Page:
3. OCEAN originated in something almost as far from it on the literary spectrum as infrared is from ultraviolet: an essay.  It was an essay on life after death, an argument between a Fundamentalist and a Modernist (both were wrong, by the way) about who goes to Heaven.  I made it more lively by putting it into dialog form, and then I further enlivened by adding a setting, namely a rocky coastline, and an event to trigger the discussion, namely a suicide.  Gradually, the story, the setting, and the characters conquered the abstract argumentation, so much so that the original essay or dialog disappeared (it’s in another book now) but the “additions” grew and became a story.
A story has five ingredients: character, plot, setting, theme, and style; and each of these five ingredients, in that order, should serve the previous ones.  It took a long time for the character of ‘Isa to emerge and dominate and for the theme to be planted and buried in the story.  I’m a philosopher, and most philosophers make lousy story tellers because they like to argue more than they like to live, and even find abstract arguments more interesting than concrete characters.  (I know that’s a serious mental disorder.  Descartes said there is no idea so insane that some philosopher has not seriously believed it.)  It’s still a “philosophical” story, and “wordy,” but the words now show the characters rather than the other way round.  That took many years to happen.


4. It took over 20 years to finish because it grew from its beginnings as a modest little dialog, but it also shrunk, after it had become verbally obese (over 1000 pages!). 
Its original form was islands of theme-driven essays in an ocean current of character-driven events, prioritizing the essays, like pearls on a string.  It contained little books written by some of the characters.  These were the independent “angels” in the “ocean.”

Obviously the essays interrupted, spoiled and demeaned the narrative.    So I ate them.  I cannibalized the book: I detached six of the essays from the book and published them as six other little books by themselves.  They became:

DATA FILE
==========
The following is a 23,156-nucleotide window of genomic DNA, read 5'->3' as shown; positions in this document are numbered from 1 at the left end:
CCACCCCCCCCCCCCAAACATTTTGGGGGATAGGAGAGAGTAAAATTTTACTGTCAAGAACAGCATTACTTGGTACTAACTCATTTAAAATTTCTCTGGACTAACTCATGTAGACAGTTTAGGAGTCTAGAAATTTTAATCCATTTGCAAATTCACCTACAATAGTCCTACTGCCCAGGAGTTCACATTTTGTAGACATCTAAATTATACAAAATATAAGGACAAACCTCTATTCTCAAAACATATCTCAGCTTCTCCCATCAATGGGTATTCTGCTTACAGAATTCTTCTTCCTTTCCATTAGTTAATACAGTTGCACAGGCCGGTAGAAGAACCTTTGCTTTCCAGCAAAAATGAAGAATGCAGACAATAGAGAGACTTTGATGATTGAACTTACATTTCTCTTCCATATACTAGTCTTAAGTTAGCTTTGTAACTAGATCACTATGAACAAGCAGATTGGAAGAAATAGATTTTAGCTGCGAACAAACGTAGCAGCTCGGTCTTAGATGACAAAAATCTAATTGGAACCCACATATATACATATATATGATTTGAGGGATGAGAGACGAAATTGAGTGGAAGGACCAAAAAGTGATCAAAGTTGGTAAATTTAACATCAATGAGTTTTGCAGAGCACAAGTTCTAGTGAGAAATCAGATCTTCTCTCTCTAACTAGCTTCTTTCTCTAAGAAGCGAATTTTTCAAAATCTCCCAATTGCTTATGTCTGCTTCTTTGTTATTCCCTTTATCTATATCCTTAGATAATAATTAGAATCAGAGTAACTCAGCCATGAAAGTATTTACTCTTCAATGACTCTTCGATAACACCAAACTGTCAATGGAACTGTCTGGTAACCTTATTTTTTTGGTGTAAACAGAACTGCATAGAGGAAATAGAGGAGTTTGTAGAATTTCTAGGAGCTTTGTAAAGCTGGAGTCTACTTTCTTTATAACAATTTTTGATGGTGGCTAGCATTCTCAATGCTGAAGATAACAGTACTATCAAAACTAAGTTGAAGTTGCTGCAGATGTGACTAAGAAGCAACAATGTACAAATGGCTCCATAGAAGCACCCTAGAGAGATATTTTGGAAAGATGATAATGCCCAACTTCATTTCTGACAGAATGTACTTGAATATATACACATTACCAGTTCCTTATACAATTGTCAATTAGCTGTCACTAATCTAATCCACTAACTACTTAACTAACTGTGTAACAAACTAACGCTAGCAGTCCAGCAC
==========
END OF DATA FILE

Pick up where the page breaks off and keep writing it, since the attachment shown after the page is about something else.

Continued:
5.  Some writers of fiction write by formula.  Others say they have to just shut up and watch as the characters take over, like parents watching children grow up into surprising personalities whom they never foresaw.  This story was like that.  It took so much time to write because I had to wait for it to grow, like a plant.  It did not grow like a building.  You can rush a building; you cannot rush a plant.  That’s why there were fallow times and growth times: stretches of many months when nothing happened, and then suddenly a few days of crackling, fast-spreading mental fires.

My protagonist, ‘Isa, a Palestinian Muslim, was originally Juan, a Mexican Catholic.  Why the change?  I honestly don’t know.  I didn’t do it.  He just moved.  “Planning” this story was more like watching a movie than making a movie.
Maybe I did do it, unconsciously.  Maybe I did it because I knew, unconsciously, that my “Christian” themes would sound more convincing coming from a Muslim.  I don’t know. 
           

6.  I usually write a book in 6 months.  (One, Between Heaven and Hell, took 3 days to write and 3 to rewrite.)  This one took 20 years. 

I rarely do “research” for my nonfiction books: I use my memory (I have A.D.D., so I remember almost everything interesting that I ever read, and forget almost everything that was boring.)  But I must have bought 100 books, and read 50 more, just to do “research” for this one.


7. It’s not a bad novel because it’s not a novel.  It ignores the formulas for a novel.  It’s a fictional autobiography.  Everything, including the plot, flows from the character of ‘Isa.  Thus the first and last lines of the book: “My name is ‘Isa Ben Adam and I am a mystery.”  He still is, to me.

One change was abandoning the “omniscient” point of view for ‘Isa’s own first-person narrative.  That way I (and the reader) don’t look at ‘Isa as an object but we look out of his eyes and his head and his heart.  He is my subject.  He is “I,” not “he.”
In many ways he is myself—though I am neither a Muslim, nor young, nor as courageously obnoxious as he is.  I don’t envy Muslims, I do envy the young, and I don’t know whether or not to envy the “courageously obnoxious.”